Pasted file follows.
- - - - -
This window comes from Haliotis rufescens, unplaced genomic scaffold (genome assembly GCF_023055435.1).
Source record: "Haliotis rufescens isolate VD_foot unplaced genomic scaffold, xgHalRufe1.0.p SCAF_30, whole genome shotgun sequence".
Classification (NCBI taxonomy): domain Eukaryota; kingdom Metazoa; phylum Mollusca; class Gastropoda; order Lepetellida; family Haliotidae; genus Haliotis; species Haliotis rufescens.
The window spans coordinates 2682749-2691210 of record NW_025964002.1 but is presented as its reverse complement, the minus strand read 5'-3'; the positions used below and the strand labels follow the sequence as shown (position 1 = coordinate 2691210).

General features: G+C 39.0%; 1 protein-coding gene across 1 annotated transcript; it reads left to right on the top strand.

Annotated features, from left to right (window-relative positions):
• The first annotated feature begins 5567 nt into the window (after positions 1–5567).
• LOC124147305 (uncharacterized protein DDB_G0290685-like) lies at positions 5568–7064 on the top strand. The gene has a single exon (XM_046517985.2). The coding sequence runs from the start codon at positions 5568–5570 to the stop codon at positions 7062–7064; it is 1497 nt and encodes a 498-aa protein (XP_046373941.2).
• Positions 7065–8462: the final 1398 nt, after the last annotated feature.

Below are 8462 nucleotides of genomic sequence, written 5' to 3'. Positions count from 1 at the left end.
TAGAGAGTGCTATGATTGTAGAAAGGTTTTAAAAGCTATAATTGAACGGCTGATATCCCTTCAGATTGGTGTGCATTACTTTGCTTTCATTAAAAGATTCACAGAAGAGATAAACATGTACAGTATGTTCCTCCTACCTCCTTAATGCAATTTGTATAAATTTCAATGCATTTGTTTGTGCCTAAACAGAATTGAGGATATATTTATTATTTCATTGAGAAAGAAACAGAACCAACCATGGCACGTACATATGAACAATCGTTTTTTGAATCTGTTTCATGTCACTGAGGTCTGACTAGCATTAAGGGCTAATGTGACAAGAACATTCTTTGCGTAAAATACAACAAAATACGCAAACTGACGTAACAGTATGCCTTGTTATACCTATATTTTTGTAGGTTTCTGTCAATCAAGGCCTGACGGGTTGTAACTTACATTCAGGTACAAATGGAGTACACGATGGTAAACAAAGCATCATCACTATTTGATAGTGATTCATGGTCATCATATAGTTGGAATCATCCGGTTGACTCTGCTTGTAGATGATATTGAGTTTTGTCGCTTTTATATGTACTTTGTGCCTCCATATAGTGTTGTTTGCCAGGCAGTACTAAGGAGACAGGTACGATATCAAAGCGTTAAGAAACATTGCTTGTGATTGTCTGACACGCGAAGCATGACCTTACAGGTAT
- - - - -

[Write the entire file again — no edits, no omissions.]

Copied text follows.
This window comes from Haliotis rufescens, unplaced genomic scaffold (genome assembly GCF_023055435.1).
Source record: "Haliotis rufescens isolate VD_foot unplaced genomic scaffold, xgHalRufe1.0.p SCAF_30, whole genome shotgun sequence".
Classification (NCBI taxonomy): domain Eukaryota; kingdom Metazoa; phylum Mollusca; class Gastropoda; order Lepetellida; family Haliotidae; genus Haliotis; species Haliotis rufescens.
The window spans coordinates 2682749-2691210 of record NW_025964002.1 but is presented as its reverse complement, the minus strand read 5'-3'; the positions used below and the strand labels follow the sequence as shown (position 1 = coordinate 2691210).

General features: G+C 39.0%; 1 protein-coding gene across 1 annotated transcript; it reads left to right on the top strand.

Annotated features, from left to right (window-relative positions):
• The first annotated feature begins 5567 nt into the window (after positions 1–5567).
• LOC124147305 (uncharacterized protein DDB_G0290685-like) lies at positions 5568–7064 on the top strand. The gene has a single exon (XM_046517985.2). The coding sequence runs from the start codon at positions 5568–5570 to the stop codon at positions 7062–7064; it is 1497 nt and encodes a 498-aa protein (XP_046373941.2).
• Positions 7065–8462: the final 1398 nt, after the last annotated feature.

Below are 8462 nucleotides of genomic sequence, written 5' to 3'. Positions count from 1 at the left end.
TAGAGAGTGCTATGATTGTAGAAAGGTTTTAAAAGCTATAATTGAACGGCTGATATCCCTTCAGATTGGTGTGCATTACTTTGCTTTCATTAAAAGATTCACAGAAGAGATAAACATGTACAGTATGTTCCTCCTACCTCCTTAATGCAATTTGTATAAATTTCAATGCATTTGTTTGTGCCTAAACAGAATTGAGGATATATTTATTATTTCATTGAGAAAGAAACAGAACCAACCATGGCACGTACATATGAACAATCGTTTTTTGAATCTGTTTCATGTCACTGAGGTCTGACTAGCATTAAGGGCTAATGTGACAAGAACATTCTTTGCGTAAAATACAACAAAATACGCAAACTGACGTAACAGTATGCCTTGTTATACCTATATTTTTGTAGGTTTCTGTCAATCAAGGCCTGACGGGTTGTAACTTACATTCAGGTACAAATGGAGTACACGATGGTAAACAAAGCATCATCACTATTTGATAGTGATTCATGGTCATCATATAGTTGGAATCATCCGGTTGACTCTGCTTGTAGATGATATTGAGTTTTGTCGCTTTTATATGTACTTTGTGCCTCCATATAGTGTTGTTTGCCAGGCAGTACTAAGGAGACAGGTACGATATCAAAGCGTTAAGAAACATTGCTTGTGATTGTCTGACACGCGAAGCATGACCTTACAGGTAT